This past Sunday was the premiere of America to Me, a documentary film series about race and the achievement gap at Oak Park and River Forest High School. Since the initial plans first became public, I have been looking forward to seeing it. I was among the 700 area residents of all ages who attended the screening of the first episode at the high school.
In her welcome, Superintendent Joylynn Pruitt-Adams pointed out that every student at the high school should feel welcome and feel that the high school belongs to them. As we saw in the first episode, this is not the case for some of our students.
Today's newcomers may not know that Oak Park has been discussing race for more than 50 years and adopted a statement welcoming all back in the 1960s. One of the key areas of concern since that time has been the state of the schools. In the early days, there was even discussion of what a "tipping point" (i.e. too many black students) might mean to schools. For at least the past 40 years there has been concern about an achievement gap between white and black students.
As a young mother and former teacher, I served on the education committee of the Racial Diversity Task Force in 1983-84. We were asked to evaluate progress in Oak Park since adoption of the village's original diversity statement in the prior decade. How to welcome black students and help them succeed was a key part of the recommendations.
This week I was able to find at the library a follow-up report from 1992 regarding our original recommendations. Little progress had been made to hire staff and teachers to reflect the racial diversity of the student population, although some new groups had formed. These included APPLE [African American Parents for Purposeful Leadership in Education] at the high school and the Multicultural Center at the elementary level, both of which continue today. Efforts were underway to encourage minority student participation in the enrichment and after-school offerings of the school. Otherwise, not much had changed.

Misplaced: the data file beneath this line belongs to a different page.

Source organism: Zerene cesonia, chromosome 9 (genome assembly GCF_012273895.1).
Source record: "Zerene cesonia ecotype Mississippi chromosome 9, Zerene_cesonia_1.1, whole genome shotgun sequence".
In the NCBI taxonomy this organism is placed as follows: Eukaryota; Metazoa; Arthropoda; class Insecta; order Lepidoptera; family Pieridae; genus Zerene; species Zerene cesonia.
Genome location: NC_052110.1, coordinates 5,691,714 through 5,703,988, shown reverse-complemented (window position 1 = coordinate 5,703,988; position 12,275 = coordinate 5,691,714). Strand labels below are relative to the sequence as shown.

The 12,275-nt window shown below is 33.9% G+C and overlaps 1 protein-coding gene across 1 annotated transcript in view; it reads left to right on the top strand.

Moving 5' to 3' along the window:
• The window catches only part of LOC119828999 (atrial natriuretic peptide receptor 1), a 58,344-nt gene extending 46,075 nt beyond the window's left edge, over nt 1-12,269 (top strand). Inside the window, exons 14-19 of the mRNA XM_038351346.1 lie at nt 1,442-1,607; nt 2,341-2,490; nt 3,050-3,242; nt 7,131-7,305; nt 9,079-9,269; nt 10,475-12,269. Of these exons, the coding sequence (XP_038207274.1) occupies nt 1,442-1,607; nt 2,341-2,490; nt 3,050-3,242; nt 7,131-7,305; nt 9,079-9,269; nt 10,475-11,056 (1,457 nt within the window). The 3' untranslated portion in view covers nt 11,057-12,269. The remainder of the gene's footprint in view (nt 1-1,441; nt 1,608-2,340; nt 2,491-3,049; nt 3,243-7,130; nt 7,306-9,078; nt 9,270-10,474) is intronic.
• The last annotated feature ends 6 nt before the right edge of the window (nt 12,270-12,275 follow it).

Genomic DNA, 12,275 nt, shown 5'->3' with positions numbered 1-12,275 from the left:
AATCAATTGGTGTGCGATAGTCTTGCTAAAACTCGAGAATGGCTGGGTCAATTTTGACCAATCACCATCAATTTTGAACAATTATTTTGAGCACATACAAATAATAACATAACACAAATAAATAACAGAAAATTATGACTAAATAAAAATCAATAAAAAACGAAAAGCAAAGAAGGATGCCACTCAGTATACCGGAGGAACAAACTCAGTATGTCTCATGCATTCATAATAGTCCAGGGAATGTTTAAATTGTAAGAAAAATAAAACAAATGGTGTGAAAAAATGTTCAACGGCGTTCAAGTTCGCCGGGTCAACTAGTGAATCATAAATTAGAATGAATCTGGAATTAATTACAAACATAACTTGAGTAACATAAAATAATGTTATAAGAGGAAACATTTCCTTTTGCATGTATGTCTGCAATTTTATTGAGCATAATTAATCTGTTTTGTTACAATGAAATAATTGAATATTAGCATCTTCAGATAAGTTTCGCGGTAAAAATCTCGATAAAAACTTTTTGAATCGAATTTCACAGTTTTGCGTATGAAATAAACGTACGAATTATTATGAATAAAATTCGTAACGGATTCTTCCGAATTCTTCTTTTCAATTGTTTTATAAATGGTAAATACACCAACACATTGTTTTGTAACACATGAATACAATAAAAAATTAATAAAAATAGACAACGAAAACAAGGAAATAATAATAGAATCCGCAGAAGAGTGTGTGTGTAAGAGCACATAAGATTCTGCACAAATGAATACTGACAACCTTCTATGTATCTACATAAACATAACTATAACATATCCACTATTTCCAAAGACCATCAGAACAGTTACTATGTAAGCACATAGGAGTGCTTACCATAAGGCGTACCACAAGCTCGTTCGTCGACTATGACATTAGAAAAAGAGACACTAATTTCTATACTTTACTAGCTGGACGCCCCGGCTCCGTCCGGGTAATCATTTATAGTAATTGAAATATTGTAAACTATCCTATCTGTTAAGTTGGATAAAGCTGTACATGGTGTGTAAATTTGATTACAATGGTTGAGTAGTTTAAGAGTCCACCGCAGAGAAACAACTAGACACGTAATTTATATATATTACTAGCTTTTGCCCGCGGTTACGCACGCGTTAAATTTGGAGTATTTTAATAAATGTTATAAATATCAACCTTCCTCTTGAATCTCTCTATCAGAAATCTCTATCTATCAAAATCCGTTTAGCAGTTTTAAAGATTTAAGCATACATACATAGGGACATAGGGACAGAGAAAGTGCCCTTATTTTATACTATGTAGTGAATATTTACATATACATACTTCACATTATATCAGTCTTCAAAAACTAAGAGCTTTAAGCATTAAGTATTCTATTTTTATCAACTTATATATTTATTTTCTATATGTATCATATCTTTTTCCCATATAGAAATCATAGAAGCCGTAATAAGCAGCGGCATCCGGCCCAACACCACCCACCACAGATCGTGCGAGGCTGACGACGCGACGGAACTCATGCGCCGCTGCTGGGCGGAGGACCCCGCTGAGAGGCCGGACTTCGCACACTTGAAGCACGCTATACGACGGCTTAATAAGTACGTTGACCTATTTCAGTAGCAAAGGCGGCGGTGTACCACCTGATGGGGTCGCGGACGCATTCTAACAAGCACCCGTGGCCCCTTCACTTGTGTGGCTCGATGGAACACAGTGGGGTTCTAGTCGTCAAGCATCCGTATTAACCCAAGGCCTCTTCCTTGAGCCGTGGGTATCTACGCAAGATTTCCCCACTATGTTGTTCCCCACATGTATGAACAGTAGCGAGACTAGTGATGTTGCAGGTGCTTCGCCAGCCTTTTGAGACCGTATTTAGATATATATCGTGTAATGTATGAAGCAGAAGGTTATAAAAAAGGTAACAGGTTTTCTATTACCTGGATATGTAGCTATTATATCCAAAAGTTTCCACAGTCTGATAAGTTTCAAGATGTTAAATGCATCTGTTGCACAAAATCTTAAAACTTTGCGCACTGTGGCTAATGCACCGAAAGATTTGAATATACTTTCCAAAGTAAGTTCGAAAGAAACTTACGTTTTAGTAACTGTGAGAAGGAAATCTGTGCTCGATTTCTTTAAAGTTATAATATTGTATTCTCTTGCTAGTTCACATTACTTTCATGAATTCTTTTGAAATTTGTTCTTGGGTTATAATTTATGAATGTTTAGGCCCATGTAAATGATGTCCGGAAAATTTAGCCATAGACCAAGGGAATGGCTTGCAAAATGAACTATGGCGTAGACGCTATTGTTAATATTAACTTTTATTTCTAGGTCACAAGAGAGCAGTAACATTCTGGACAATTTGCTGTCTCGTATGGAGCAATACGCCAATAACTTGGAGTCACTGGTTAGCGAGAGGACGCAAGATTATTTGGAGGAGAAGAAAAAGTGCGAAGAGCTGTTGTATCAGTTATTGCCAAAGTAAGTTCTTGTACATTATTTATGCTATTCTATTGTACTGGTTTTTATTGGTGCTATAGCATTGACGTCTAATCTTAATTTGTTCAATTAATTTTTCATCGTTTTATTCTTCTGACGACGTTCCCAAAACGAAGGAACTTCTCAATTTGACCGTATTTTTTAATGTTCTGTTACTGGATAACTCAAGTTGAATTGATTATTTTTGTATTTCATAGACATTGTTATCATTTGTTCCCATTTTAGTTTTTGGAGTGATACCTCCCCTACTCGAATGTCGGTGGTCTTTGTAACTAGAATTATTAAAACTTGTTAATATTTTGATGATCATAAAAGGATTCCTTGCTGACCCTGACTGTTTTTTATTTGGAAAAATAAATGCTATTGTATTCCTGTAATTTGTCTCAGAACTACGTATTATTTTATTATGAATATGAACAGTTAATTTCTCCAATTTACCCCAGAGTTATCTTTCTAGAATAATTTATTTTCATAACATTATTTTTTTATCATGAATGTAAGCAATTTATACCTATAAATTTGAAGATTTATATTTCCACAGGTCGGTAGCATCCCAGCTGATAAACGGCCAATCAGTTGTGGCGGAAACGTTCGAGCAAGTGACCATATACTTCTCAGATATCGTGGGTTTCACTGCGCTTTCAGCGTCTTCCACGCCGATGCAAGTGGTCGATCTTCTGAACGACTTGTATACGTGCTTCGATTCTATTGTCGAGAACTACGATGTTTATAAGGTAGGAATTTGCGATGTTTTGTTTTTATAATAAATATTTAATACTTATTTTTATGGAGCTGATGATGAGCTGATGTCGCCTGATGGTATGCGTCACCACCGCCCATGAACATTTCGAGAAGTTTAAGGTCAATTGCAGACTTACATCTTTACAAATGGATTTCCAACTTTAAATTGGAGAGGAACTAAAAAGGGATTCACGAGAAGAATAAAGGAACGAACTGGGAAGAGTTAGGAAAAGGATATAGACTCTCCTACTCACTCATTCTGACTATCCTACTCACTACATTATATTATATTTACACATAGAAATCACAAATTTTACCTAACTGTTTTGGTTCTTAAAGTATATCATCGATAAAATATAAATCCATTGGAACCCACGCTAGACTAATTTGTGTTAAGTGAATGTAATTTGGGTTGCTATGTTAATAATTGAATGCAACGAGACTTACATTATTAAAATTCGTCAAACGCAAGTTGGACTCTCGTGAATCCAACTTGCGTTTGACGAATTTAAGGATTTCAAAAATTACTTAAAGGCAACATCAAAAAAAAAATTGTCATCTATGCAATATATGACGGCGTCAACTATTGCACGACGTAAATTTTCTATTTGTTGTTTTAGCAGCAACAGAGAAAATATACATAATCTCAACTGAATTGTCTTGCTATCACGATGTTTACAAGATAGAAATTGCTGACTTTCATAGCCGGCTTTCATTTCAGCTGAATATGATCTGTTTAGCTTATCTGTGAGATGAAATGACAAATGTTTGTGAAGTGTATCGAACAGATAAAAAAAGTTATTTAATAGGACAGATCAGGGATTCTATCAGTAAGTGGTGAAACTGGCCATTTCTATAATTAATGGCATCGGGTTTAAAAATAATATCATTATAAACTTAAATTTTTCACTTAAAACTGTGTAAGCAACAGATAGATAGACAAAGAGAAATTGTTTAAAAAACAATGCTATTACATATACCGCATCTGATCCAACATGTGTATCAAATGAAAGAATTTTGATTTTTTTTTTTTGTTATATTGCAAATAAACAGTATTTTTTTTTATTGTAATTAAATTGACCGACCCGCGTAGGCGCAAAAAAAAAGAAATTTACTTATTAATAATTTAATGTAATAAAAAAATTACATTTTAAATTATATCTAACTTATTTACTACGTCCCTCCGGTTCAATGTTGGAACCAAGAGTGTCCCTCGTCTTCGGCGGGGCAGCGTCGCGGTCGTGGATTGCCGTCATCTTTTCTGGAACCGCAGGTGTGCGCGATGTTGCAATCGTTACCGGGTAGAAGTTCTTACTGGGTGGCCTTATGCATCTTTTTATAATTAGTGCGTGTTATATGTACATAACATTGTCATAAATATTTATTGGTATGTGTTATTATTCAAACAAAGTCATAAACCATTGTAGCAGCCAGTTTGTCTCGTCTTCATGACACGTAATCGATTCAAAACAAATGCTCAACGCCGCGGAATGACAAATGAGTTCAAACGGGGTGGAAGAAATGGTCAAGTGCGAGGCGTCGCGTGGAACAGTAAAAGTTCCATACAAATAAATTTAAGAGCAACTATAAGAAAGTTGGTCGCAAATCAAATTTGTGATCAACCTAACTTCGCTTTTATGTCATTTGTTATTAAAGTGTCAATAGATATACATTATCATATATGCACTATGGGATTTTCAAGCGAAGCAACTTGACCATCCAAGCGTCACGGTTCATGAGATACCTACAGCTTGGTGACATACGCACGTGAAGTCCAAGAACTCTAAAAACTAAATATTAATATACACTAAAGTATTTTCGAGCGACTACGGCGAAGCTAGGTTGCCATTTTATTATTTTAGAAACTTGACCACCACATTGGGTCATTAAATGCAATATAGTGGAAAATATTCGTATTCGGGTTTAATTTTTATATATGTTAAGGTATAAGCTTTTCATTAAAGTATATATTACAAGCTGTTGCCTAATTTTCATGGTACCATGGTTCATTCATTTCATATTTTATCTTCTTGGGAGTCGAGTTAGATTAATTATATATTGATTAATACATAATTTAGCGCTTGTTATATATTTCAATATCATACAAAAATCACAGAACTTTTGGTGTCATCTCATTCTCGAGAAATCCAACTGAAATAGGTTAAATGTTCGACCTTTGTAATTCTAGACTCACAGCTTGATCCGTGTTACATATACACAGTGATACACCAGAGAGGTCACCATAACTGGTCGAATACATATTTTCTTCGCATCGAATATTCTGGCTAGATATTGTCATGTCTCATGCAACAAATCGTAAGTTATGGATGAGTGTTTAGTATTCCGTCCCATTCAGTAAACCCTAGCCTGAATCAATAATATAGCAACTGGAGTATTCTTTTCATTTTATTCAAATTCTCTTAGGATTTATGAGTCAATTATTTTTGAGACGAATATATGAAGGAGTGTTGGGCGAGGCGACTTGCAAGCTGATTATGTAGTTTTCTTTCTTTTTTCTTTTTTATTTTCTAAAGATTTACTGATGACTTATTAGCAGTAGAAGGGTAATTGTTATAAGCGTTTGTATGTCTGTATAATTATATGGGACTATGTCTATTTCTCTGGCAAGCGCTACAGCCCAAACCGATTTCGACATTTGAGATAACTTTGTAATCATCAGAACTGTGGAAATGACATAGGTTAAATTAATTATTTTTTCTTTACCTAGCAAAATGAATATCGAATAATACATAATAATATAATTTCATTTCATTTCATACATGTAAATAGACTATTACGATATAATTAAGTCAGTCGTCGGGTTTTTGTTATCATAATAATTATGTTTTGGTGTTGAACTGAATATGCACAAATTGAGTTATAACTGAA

Rather than waiting till children entered school to address these issues, a group of visionary leaders decided to start at the beginning, to "catch" children who need additional help from birth and in the critical preschool years. The payback for this, according to an economist from the University of Chicago who addressed community leaders at the public launch of this program, was $6 for every dollar invested.
Their work led to the Collaboration for Early Childhood Education, whose goal was to help every child have the best opportunity to enter school prepared. They developed a plan and presented it to local governments. All six local governments came together to support this idea.
The village and both school districts provided a five-year commitment of $500,000 in 2013. Over the last five years, these three governments have received quarterly reports on their efforts. Today the first children participating in this project are entering the early grades in Oak Park. It will be another decade before the full effects of this early intervention are known.
Meanwhile, the broader community has an opportunity to learn more about our local high school by watching America to Me. We can have a wider conversation than ever before about education in Oak Park. I hope you will watch this important documentary series and participate in discussions.
Answer Book 2018
To view the full print edition of the Wednesday Journal 2018 Answer Book, please click here.
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